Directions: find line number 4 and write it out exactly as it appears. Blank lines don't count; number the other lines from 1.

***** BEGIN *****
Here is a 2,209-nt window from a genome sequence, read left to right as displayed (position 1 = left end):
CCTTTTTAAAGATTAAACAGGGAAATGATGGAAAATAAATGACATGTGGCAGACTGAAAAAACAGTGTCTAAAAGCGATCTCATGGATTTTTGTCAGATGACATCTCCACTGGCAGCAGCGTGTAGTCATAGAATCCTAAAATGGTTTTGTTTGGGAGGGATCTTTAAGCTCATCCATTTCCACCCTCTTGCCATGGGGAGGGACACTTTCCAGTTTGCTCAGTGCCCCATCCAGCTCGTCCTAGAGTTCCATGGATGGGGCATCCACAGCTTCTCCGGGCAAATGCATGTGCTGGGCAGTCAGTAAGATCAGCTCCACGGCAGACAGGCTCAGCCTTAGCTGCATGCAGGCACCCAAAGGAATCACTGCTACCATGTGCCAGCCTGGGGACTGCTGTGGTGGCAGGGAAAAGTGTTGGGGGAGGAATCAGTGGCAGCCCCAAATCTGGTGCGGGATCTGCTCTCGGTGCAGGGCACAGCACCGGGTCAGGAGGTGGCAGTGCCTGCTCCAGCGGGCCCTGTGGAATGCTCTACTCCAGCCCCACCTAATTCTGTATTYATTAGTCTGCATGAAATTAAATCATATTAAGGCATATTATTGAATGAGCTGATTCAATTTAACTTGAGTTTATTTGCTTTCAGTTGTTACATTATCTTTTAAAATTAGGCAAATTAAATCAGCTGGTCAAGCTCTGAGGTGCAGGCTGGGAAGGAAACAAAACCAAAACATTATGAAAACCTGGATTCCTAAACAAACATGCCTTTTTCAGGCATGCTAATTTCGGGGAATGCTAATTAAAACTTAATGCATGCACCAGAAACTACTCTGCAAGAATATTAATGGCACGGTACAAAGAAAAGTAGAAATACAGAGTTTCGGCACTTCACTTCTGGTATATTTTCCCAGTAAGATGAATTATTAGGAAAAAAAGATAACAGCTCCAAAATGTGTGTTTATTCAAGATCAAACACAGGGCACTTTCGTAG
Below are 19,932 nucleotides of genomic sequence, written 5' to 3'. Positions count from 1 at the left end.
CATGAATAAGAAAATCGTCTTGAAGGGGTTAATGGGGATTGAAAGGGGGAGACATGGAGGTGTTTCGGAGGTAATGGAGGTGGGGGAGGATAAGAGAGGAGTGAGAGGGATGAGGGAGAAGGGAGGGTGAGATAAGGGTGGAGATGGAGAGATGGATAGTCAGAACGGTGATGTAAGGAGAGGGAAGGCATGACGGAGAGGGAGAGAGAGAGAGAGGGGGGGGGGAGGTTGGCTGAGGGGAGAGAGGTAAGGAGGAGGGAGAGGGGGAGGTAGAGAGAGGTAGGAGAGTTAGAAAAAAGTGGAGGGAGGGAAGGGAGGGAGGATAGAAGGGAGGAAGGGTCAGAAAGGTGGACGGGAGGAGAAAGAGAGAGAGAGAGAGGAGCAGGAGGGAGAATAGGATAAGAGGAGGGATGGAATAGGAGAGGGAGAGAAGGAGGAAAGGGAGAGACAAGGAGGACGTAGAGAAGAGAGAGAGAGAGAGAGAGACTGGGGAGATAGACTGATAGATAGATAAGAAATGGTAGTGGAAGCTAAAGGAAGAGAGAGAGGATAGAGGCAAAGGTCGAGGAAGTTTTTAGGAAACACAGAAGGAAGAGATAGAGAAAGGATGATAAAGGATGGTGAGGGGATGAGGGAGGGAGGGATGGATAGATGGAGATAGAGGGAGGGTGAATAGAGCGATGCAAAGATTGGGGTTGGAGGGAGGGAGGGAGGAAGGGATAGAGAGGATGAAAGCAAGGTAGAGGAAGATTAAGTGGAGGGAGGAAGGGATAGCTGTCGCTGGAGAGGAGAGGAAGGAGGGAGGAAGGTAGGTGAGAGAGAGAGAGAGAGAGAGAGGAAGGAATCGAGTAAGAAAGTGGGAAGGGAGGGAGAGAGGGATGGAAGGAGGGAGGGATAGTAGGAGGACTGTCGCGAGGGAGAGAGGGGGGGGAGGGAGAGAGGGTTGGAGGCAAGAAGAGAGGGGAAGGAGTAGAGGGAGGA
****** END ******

CATGAATAAGAAAATCGTCTTGAAGGGGTTAATGGGGATTGAAAGGGGGAGACATGGAGGTGTTTCGGAGGTAATGGAGGTGGGGGAGGATAAGAGAGGAGTGAGAGGGATGAGGGAGAAGGGAGGGTGAGATAAGGGTGGAGATGGAGAGATGGATAGTCAGAACGGTGATGTAAGGAGAGGGAAGGCATGACGGAGAGGGAGAGAGAGAGAGAGGGGGGGGGGAGGTTGGCTGAGGGGAGAGAGGTAAGGAGGAGGGAGAGGGGGAGGTAGAGAGAGGTAGGAGAGTTAGAAAAAAGTGGAGGGAGGGAAGGGAGGGAGGATAGAAGGGAGGAAGGGTCAGAAAGGTGGACGGGAGGAGAAAGAGAGAGAGAGAGAGGAGCAGGAGGGAGAATAGGATAAGAGGAGGGATGGAATAGGAGAGGGAGAGAAGGAGGAAAGGGAGAGACAAGGAGGACGTAGAGAAGAGAGAGAGAGAGAGAGAGACTGGGGAGATAGACTGATAGATAGATAAGAAATGGTAGTGGAAGCTAAAGGAAGAGAGAGAGGATAGAGGCAAAGGTCGAGGAAGTTTTTAGGAAACACAGAAGGAAGAGATAGAGAAAGGATGATAAAGGATGGTGAGGGGATGAGGGAGGGAGGGATGGATAGATGGAGATAGAGGGAGGGTGAATAGAGCGATGCAAAGATTGGGGTTGGAGGGAGGGAGGGAGGAAGGGATAGAGAGGATGAAAGCAAGGTAGAGGAAGATTAAGTGGAGGGAGGAAGGGATAGCTGTCGCTGGAGAGGAGAGGAAGGAGGGAGGAAGGTAGGTGAGAGAGAGAGAGAGAGAGAGAGGAAGGAATCGAGTAAGAAAGTGGGAAGGGAGGGAGAGAGGGATGGAAGGAGGGAGGGATAGTAGGAGGACTGTCGCGAGGGAGAGAGGGGGGGGAGGGAGAGAGGGTTGGAGGCAAGAAGAGAGGGGAAGGAGTAGAGGGAGGA